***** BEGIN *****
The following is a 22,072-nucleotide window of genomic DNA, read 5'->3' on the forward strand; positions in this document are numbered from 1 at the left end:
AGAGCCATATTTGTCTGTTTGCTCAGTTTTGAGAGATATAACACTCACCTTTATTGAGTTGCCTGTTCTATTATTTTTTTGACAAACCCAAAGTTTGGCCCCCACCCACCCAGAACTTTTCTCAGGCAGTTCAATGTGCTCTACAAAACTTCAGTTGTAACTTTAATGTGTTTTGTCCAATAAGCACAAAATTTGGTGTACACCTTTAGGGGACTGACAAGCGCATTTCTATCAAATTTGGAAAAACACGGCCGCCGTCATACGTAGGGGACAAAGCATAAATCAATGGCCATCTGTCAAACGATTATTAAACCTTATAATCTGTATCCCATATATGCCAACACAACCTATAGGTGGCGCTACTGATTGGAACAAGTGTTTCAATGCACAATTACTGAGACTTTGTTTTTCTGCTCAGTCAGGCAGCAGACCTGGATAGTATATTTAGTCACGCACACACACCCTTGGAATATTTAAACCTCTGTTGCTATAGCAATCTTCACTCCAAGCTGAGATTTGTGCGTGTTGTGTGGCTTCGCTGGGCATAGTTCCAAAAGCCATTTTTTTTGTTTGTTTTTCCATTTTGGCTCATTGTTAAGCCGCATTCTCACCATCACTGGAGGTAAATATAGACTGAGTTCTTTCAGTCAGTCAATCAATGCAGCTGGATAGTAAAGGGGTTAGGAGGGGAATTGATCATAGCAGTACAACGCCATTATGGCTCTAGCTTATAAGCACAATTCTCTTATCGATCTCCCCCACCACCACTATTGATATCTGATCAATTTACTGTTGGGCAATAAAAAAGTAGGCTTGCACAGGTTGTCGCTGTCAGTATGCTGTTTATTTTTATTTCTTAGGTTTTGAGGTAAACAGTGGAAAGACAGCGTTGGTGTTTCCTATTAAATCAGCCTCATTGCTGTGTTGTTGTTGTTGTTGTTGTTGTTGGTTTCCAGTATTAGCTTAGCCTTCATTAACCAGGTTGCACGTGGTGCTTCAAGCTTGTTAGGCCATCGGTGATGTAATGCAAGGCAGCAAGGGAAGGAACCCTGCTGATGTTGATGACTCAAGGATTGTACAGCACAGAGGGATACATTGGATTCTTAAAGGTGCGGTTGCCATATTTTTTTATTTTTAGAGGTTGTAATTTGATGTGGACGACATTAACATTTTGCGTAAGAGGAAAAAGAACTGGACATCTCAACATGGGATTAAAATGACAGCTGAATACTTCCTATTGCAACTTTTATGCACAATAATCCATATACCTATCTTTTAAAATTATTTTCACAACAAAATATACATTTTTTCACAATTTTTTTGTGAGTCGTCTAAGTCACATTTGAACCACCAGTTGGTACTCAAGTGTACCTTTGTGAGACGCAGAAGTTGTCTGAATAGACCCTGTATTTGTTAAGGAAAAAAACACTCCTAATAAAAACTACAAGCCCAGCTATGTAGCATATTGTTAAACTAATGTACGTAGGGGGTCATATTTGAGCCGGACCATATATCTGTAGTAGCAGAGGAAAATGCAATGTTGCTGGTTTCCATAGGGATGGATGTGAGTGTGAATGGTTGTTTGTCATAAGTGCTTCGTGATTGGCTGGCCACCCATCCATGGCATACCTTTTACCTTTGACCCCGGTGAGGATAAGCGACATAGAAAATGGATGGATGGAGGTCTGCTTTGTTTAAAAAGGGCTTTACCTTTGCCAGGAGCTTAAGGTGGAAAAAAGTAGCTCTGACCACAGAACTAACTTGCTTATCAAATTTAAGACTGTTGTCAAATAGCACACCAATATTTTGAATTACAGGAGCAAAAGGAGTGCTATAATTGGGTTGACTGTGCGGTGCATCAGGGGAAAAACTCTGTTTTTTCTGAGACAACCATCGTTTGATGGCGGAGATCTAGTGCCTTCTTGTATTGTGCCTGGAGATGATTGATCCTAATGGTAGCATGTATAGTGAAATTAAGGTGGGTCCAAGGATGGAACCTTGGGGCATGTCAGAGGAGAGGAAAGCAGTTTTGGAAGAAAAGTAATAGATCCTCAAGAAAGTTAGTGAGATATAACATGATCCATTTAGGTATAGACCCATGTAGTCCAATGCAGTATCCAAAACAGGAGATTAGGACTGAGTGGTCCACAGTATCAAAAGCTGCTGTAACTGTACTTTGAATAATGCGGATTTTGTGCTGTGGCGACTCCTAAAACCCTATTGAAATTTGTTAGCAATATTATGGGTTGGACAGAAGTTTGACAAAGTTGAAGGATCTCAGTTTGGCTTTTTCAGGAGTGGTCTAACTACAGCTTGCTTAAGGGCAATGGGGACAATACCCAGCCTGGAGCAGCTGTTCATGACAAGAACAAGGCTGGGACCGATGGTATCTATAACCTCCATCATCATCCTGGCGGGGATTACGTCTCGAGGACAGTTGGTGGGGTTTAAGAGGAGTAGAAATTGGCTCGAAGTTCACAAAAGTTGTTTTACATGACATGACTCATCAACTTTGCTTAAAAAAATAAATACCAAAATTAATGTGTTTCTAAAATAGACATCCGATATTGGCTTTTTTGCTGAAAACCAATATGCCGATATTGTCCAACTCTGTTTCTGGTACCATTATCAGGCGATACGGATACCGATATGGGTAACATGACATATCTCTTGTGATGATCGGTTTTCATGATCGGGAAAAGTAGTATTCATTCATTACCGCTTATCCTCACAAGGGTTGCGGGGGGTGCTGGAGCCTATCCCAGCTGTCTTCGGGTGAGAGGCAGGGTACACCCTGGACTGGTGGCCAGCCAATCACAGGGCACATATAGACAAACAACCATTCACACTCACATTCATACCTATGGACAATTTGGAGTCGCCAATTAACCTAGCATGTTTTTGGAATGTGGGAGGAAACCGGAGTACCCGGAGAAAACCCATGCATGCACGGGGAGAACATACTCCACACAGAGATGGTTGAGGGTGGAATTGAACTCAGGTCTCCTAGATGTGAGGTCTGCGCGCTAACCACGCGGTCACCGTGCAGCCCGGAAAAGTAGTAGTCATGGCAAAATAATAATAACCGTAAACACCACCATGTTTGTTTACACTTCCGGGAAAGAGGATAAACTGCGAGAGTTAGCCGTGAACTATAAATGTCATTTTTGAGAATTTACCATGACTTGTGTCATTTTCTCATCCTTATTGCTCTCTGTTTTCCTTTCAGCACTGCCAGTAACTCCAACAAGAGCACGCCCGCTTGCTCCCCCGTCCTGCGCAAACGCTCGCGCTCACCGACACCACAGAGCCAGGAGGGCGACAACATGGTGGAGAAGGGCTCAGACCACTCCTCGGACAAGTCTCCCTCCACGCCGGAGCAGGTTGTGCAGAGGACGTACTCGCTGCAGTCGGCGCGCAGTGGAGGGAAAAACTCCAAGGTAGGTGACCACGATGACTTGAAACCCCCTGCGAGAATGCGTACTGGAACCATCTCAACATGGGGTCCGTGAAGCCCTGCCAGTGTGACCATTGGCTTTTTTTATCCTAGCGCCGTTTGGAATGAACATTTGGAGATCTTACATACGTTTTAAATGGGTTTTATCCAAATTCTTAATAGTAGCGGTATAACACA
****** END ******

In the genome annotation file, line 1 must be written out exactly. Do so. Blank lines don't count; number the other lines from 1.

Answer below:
The following is a 22,072-nucleotide window of genomic DNA, read 5'->3' on the forward strand; positions in this document are numbered from 1 at the left end: